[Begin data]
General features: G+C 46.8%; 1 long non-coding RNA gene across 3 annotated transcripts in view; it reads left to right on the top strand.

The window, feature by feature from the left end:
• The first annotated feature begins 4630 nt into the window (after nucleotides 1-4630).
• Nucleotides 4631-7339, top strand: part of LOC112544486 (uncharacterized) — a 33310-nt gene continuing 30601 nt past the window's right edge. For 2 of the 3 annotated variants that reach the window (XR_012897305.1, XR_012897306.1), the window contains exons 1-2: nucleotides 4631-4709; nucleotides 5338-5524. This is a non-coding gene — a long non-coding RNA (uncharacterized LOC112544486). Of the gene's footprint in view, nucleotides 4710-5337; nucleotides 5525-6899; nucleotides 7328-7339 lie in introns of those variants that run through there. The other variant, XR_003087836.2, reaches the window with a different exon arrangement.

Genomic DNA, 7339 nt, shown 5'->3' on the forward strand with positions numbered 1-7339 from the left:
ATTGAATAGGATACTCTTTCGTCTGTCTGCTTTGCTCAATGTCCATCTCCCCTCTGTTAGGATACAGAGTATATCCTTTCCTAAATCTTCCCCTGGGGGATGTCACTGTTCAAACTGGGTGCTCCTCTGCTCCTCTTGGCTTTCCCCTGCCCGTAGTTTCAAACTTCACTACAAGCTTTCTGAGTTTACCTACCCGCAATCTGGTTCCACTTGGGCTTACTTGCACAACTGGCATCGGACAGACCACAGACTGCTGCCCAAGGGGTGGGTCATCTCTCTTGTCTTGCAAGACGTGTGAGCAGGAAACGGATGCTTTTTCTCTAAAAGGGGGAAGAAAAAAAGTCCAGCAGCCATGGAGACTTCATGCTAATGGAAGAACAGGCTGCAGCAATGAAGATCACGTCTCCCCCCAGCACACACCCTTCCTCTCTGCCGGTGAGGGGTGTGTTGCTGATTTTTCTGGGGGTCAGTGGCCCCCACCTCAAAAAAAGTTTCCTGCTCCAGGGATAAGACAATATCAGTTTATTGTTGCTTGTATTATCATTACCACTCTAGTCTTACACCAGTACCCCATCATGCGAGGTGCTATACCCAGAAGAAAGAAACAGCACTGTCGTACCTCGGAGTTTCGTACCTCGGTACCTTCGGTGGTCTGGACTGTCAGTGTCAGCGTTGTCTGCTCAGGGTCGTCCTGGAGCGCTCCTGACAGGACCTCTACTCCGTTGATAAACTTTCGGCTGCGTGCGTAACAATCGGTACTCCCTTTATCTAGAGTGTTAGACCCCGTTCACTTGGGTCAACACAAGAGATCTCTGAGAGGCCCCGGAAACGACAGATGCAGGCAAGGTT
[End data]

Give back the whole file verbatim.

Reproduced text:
General features: G+C 46.8%; 1 long non-coding RNA gene across 3 annotated transcripts in view; it reads left to right on the top strand.

The window, feature by feature from the left end:
• The first annotated feature begins 4630 nt into the window (after nucleotides 1-4630).
• Nucleotides 4631-7339, top strand: part of LOC112544486 (uncharacterized) — a 33310-nt gene continuing 30601 nt past the window's right edge. For 2 of the 3 annotated variants that reach the window (XR_012897305.1, XR_012897306.1), the window contains exons 1-2: nucleotides 4631-4709; nucleotides 5338-5524. This is a non-coding gene — a long non-coding RNA (uncharacterized LOC112544486). Of the gene's footprint in view, nucleotides 4710-5337; nucleotides 5525-6899; nucleotides 7328-7339 lie in introns of those variants that run through there. The other variant, XR_003087836.2, reaches the window with a different exon arrangement.

Genomic DNA, 7339 nt, shown 5'->3' on the forward strand with positions numbered 1-7339 from the left:
ATTGAATAGGATACTCTTTCGTCTGTCTGCTTTGCTCAATGTCCATCTCCCCTCTGTTAGGATACAGAGTATATCCTTTCCTAAATCTTCCCCTGGGGGATGTCACTGTTCAAACTGGGTGCTCCTCTGCTCCTCTTGGCTTTCCCCTGCCCGTAGTTTCAAACTTCACTACAAGCTTTCTGAGTTTACCTACCCGCAATCTGGTTCCACTTGGGCTTACTTGCACAACTGGCATCGGACAGACCACAGACTGCTGCCCAAGGGGTGGGTCATCTCTCTTGTCTTGCAAGACGTGTGAGCAGGAAACGGATGCTTTTTCTCTAAAAGGGGGAAGAAAAAAAGTCCAGCAGCCATGGAGACTTCATGCTAATGGAAGAACAGGCTGCAGCAATGAAGATCACGTCTCCCCCCAGCACACACCCTTCCTCTCTGCCGGTGAGGGGTGTGTTGCTGATTTTTCTGGGGGTCAGTGGCCCCCACCTCAAAAAAAGTTTCCTGCTCCAGGGATAAGACAATATCAGTTTATTGTTGCTTGTATTATCATTACCACTCTAGTCTTACACCAGTACCCCATCATGCGAGGTGCTATACCCAGAAGAAAGAAACAGCACTGTCGTACCTCGGAGTTTCGTACCTCGGTACCTTCGGTGGTCTGGACTGTCAGTGTCAGCGTTGTCTGCTCAGGGTCGTCCTGGAGCGCTCCTGACAGGACCTCTACTCCGTTGATAAACTTTCGGCTGCGTGCGTAACAATCGGTACTCCCTTTATCTAGAGTGTTAGACCCCGTTCACTTGGGTCAACACAAGAGATCTCTGAGAGGCCCCGGAAACGACAGATGCAGGCAAGGTT